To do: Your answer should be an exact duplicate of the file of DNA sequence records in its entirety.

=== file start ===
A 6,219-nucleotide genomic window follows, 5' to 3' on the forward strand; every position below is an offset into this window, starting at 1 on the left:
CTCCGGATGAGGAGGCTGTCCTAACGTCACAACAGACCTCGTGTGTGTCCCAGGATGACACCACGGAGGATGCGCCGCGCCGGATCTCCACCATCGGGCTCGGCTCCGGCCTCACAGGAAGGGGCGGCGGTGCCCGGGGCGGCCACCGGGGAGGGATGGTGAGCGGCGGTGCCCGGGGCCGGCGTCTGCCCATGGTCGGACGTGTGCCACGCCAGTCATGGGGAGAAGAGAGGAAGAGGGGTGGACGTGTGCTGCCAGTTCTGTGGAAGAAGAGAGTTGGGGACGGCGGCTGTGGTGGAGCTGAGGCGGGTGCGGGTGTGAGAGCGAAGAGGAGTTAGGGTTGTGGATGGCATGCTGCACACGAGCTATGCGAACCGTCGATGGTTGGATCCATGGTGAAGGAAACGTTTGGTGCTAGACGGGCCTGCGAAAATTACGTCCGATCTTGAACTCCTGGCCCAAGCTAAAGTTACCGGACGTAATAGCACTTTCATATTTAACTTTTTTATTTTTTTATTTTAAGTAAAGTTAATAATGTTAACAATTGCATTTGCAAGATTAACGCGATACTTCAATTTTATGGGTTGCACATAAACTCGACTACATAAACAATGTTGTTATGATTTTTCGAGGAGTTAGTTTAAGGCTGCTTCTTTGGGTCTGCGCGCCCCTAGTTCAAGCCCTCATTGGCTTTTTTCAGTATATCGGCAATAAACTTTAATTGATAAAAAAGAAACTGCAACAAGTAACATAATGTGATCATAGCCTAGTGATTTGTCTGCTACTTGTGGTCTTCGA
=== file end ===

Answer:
A 6,219-nucleotide genomic window follows, 5' to 3' on the forward strand; every position below is an offset into this window, starting at 1 on the left:
CTCCGGATGAGGAGGCTGTCCTAACGTCACAACAGACCTCGTGTGTGTCCCAGGATGACACCACGGAGGATGCGCCGCGCCGGATCTCCACCATCGGGCTCGGCTCCGGCCTCACAGGAAGGGGCGGCGGTGCCCGGGGCGGCCACCGGGGAGGGATGGTGAGCGGCGGTGCCCGGGGCCGGCGTCTGCCCATGGTCGGACGTGTGCCACGCCAGTCATGGGGAGAAGAGAGGAAGAGGGGTGGACGTGTGCTGCCAGTTCTGTGGAAGAAGAGAGTTGGGGACGGCGGCTGTGGTGGAGCTGAGGCGGGTGCGGGTGTGAGAGCGAAGAGGAGTTAGGGTTGTGGATGGCATGCTGCACACGAGCTATGCGAACCGTCGATGGTTGGATCCATGGTGAAGGAAACGTTTGGTGCTAGACGGGCCTGCGAAAATTACGTCCGATCTTGAACTCCTGGCCCAAGCTAAAGTTACCGGACGTAATAGCACTTTCATATTTAACTTTTTTATTTTTTTATTTTAAGTAAAGTTAATAATGTTAACAATTGCATTTGCAAGATTAACGCGATACTTCAATTTTATGGGTTGCACATAAACTCGACTACATAAACAATGTTGTTATGATTTTTCGAGGAGTTAGTTTAAGGCTGCTTCTTTGGGTCTGCGCGCCCCTAGTTCAAGCCCTCATTGGCTTTTTTCAGTATATCGGCAATAAACTTTAATTGATAAAAAAGAAACTGCAACAAGTAACATAATGTGATCATAGCCTAGTGATTTGTCTGCTACTTGTGGTCTTCGA